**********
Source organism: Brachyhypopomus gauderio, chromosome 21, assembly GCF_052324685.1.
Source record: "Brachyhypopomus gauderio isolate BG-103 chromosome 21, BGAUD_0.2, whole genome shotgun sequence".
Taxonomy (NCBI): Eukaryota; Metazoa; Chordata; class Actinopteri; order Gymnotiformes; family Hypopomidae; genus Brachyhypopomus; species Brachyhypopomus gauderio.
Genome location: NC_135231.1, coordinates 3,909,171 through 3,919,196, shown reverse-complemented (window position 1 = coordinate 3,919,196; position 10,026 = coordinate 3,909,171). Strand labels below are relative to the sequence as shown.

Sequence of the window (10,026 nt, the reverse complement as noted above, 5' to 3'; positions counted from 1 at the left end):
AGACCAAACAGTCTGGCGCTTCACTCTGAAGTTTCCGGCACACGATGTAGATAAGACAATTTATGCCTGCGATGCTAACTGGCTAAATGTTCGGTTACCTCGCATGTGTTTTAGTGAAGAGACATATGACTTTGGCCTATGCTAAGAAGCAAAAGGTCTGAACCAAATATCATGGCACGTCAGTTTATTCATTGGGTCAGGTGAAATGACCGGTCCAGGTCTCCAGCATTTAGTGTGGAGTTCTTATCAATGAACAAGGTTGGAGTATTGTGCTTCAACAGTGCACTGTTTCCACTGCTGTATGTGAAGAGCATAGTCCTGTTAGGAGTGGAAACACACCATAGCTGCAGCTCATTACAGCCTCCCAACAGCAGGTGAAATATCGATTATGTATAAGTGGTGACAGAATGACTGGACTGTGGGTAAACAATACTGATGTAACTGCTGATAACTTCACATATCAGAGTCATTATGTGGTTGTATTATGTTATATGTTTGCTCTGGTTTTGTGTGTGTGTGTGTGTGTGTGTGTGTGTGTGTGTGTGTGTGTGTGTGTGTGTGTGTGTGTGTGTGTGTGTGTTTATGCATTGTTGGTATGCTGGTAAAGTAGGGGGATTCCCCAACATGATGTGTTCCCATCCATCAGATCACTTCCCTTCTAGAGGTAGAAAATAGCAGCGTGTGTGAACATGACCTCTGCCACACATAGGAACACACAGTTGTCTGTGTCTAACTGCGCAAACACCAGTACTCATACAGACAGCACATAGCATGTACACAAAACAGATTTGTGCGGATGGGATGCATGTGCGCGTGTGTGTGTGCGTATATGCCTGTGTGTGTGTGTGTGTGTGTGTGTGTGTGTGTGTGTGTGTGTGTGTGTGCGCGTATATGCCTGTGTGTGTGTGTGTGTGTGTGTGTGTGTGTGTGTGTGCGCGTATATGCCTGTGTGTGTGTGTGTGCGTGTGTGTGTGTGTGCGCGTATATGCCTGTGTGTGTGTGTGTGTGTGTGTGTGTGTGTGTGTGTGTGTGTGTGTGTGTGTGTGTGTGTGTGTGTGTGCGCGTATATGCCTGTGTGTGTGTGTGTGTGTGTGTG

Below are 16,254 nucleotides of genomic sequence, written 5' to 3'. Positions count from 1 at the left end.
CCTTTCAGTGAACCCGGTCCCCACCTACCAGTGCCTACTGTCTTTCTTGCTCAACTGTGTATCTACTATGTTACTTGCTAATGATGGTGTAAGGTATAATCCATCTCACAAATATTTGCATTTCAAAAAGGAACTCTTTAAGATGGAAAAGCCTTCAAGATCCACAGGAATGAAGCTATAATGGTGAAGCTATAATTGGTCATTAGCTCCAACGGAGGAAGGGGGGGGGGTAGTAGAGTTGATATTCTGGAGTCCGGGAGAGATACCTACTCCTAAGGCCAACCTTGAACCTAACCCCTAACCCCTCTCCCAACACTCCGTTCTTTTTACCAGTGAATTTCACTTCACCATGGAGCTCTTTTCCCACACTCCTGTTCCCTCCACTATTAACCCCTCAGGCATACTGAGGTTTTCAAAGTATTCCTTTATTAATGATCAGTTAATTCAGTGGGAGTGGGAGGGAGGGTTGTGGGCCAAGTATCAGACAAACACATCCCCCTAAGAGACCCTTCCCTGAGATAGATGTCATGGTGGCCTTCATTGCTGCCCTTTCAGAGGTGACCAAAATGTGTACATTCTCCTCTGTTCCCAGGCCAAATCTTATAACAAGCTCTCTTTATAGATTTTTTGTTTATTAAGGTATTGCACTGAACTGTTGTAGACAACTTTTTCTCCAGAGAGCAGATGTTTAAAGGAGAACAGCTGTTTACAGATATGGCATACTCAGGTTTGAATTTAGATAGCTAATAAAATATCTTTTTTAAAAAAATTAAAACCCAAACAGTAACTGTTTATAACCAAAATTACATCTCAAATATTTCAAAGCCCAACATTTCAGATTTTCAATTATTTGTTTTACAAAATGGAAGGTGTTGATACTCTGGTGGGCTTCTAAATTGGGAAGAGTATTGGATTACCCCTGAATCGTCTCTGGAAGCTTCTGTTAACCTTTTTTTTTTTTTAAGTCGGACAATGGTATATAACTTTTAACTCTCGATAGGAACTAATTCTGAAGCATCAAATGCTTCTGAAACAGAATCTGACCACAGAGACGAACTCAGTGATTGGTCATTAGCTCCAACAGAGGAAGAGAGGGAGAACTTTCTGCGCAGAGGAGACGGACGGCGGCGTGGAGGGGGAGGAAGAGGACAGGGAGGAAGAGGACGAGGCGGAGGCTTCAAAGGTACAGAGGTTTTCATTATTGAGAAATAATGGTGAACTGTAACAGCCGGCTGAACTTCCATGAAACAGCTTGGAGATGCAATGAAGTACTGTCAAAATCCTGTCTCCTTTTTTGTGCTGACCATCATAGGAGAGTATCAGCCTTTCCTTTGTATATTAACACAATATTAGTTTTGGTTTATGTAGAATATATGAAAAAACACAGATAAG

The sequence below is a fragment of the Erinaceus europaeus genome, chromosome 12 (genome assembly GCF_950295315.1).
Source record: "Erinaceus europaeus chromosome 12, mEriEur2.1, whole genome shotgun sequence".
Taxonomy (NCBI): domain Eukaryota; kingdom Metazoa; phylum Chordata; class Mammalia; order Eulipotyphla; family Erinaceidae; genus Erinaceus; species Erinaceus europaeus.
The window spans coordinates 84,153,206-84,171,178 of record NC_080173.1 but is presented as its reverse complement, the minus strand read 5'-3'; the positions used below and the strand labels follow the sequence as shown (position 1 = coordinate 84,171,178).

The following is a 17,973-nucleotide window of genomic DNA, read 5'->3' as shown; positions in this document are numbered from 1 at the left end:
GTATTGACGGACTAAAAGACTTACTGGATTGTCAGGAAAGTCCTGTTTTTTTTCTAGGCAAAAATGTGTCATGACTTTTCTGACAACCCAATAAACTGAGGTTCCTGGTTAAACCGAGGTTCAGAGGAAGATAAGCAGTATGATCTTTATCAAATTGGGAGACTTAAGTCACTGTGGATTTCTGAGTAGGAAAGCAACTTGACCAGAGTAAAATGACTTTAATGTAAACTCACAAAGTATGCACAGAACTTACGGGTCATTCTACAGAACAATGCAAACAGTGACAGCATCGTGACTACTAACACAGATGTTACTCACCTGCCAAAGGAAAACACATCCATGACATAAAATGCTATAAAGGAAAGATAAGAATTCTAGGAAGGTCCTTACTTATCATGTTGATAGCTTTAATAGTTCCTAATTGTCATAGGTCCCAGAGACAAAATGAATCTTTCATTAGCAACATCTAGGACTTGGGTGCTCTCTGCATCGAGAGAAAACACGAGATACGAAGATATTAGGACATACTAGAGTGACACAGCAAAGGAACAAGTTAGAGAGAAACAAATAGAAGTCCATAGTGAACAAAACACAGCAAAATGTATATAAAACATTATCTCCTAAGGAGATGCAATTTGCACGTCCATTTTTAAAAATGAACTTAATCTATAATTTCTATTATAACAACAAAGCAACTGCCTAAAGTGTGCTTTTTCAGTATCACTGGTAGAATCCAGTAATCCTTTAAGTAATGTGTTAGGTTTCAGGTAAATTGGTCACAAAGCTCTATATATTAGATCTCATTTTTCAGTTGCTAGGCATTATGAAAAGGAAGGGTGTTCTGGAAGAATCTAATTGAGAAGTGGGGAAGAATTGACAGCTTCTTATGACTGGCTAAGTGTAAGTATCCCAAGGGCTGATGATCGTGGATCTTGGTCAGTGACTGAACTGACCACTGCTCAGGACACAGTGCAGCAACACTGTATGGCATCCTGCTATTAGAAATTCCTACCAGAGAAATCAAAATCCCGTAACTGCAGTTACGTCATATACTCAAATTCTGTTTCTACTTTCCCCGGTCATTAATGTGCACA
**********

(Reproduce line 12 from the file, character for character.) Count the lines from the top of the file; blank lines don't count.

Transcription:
The window spans coordinates 84,153,206-84,171,178 of record NC_080173.1 but is presented as its reverse complement, the minus strand read 5'-3'; the positions used below and the strand labels follow the sequence as shown (position 1 = coordinate 84,171,178).